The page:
Where I am we have a fixed tolerance for not showing up 20% of the time, which has the rat farming perverse incentive effect of causing every sensible student to calculate that they have two free tutorials they can plan to miss. And I’ve written this all over the place, so just bear with me while I haul out my soapbox one more time: we then ask students to get a GP certificate for every single additional missed class over the two free passes, which means that we are clogging up the waiting rooms and schedules of our overworked public health bulk billed GP clinics in order to sustain a rigid and penalty-driven policy that doesn’t prepare students for their professional futures, while they’re sneezing all over the really sick people around them.
(University business data divisions currently measuring every passing cloud over the campus, why not measure this? How many GP certificates for trivial illness have your attendance policies generated? How much public health time have you wasted pursuing this?)
Just quietly, I take a different approach. We talk about modelling attendance on the professional experience of attending meetings, including client meetings. If you can’t be there, you let people know in advance. If you can’t be there a lot, this will impact on your client’s confidence in you, or your manager’s sense that you are doing a good job. It may come up in performance management. Your co-workers may start to feel that you’re not showing up for them. Opportunities may dry up a bit, if people think of you as someone who won’t make a reliable contribution.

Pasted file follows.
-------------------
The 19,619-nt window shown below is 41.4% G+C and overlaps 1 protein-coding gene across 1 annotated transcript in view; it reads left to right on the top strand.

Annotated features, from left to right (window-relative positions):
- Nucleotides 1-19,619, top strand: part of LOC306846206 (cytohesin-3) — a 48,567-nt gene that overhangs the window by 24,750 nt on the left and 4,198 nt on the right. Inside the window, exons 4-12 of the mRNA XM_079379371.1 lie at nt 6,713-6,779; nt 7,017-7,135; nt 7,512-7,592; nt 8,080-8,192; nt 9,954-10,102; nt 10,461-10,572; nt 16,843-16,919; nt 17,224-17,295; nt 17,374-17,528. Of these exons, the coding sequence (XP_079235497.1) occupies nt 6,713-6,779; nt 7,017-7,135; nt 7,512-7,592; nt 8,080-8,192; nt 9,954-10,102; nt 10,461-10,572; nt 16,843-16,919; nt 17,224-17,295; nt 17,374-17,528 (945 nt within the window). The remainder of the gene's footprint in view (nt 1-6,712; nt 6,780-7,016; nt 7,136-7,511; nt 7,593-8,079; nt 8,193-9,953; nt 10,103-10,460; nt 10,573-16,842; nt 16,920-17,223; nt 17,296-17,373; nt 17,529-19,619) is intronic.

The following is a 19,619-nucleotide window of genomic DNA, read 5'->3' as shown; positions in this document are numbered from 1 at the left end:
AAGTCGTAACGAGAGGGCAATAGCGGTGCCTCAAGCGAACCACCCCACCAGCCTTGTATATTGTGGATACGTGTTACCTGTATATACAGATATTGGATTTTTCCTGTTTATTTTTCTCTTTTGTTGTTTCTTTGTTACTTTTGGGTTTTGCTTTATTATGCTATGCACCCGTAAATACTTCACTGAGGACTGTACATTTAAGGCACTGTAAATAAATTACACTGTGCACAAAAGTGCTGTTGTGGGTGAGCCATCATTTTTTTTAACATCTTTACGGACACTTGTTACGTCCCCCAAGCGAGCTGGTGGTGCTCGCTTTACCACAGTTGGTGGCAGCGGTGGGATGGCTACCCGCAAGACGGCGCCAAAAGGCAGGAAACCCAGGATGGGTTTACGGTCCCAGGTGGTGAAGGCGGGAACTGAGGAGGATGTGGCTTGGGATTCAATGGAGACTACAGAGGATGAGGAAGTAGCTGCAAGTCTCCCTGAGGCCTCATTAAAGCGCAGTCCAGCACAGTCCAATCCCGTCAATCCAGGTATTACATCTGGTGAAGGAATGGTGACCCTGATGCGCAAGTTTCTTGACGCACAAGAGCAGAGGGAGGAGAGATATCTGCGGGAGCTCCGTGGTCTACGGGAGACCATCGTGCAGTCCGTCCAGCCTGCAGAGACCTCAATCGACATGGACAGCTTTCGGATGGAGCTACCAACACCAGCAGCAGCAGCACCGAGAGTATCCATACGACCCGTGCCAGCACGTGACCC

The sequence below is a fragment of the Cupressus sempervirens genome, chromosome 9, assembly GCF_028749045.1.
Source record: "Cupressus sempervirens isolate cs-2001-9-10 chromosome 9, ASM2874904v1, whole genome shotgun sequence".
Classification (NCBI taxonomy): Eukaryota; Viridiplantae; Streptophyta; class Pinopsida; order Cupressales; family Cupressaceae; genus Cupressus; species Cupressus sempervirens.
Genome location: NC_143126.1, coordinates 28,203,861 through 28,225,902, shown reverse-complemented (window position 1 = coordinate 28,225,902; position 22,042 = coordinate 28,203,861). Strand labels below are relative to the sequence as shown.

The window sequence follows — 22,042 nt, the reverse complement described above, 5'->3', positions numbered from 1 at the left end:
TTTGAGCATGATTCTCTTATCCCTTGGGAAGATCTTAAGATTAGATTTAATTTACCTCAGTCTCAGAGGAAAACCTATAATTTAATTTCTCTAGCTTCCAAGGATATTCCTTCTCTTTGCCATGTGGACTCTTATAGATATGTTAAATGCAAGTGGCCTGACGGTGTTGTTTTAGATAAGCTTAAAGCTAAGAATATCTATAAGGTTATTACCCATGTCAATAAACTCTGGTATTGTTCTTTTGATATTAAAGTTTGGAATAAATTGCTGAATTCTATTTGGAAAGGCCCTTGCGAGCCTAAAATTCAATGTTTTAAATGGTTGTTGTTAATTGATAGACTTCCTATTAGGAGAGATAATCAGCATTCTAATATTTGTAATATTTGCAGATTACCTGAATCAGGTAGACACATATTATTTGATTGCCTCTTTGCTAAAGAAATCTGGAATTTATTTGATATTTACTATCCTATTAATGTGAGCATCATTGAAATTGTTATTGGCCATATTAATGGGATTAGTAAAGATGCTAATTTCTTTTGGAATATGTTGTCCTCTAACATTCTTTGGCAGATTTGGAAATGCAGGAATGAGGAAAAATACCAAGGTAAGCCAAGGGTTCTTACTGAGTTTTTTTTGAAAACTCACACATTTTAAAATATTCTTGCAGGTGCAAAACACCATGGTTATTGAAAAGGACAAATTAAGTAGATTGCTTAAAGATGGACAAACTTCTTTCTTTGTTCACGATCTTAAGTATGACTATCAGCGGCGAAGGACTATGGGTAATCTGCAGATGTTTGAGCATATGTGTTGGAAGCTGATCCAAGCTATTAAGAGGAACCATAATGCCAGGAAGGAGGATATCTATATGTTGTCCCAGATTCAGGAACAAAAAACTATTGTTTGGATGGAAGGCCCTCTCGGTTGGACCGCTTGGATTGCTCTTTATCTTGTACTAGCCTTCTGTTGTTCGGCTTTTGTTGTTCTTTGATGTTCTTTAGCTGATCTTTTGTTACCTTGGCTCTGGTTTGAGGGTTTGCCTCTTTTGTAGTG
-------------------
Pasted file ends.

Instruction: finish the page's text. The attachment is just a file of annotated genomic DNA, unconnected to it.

And at work there won’t always be a form, but you will need a form of words. You need to know how to talk about what you’re facing with the relevant people comfortably and in a timely way, ideally not after the fact of the missed project deliverable. If hidden challenges are affecting your participation now, you can expect some of these to show up again when you’re working. University should be the safe space to develop confidence in talking about the situation you’re in, and what helps you manage it most effectively. You need a robust understanding of your rights in law. And, sadly, you also need to understand that sometimes the human response you get will be uninformed, ungenerous or unaware of your rights, and you’ll need either to stand your ground or call for back up.